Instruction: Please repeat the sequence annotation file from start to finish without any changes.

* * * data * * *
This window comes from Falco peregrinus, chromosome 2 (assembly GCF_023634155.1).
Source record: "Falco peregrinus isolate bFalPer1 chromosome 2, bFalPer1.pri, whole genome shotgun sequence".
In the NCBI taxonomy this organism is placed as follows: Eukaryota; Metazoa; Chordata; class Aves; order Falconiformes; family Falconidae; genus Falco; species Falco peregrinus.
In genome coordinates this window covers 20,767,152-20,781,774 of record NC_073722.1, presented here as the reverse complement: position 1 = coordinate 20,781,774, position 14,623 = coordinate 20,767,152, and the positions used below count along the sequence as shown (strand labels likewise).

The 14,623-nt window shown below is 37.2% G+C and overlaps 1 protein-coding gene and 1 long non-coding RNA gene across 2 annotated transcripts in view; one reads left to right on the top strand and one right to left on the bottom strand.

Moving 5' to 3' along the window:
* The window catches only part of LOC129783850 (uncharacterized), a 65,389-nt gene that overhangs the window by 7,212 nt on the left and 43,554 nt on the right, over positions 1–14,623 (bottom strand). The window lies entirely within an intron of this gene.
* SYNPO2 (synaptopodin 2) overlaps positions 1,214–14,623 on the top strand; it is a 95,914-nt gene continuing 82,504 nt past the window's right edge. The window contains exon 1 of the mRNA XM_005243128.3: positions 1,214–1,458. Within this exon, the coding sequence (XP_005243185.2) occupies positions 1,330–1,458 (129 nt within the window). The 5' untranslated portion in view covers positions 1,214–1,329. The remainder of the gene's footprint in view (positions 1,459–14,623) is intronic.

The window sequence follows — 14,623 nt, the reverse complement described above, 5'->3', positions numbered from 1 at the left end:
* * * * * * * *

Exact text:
This window comes from Falco peregrinus, chromosome 2 (assembly GCF_023634155.1).
Source record: "Falco peregrinus isolate bFalPer1 chromosome 2, bFalPer1.pri, whole genome shotgun sequence".
In the NCBI taxonomy this organism is placed as follows: Eukaryota; Metazoa; Chordata; class Aves; order Falconiformes; family Falconidae; genus Falco; species Falco peregrinus.
In genome coordinates this window covers 20,767,152-20,781,774 of record NC_073722.1, presented here as the reverse complement: position 1 = coordinate 20,781,774, position 14,623 = coordinate 20,767,152, and the positions used below count along the sequence as shown (strand labels likewise).

The 14,623-nt window shown below is 37.2% G+C and overlaps 1 protein-coding gene and 1 long non-coding RNA gene across 2 annotated transcripts in view; one reads left to right on the top strand and one right to left on the bottom strand.

Moving 5' to 3' along the window:
* The window catches only part of LOC129783850 (uncharacterized), a 65,389-nt gene that overhangs the window by 7,212 nt on the left and 43,554 nt on the right, over positions 1–14,623 (bottom strand). The window lies entirely within an intron of this gene.
* SYNPO2 (synaptopodin 2) overlaps positions 1,214–14,623 on the top strand; it is a 95,914-nt gene continuing 82,504 nt past the window's right edge. The window contains exon 1 of the mRNA XM_005243128.3: positions 1,214–1,458. Within this exon, the coding sequence (XP_005243185.2) occupies positions 1,330–1,458 (129 nt within the window). The 5' untranslated portion in view covers positions 1,214–1,329. The remainder of the gene's footprint in view (positions 1,459–14,623) is intronic.

The window sequence follows — 14,623 nt, the reverse complement described above, 5'->3', positions numbered from 1 at the left end: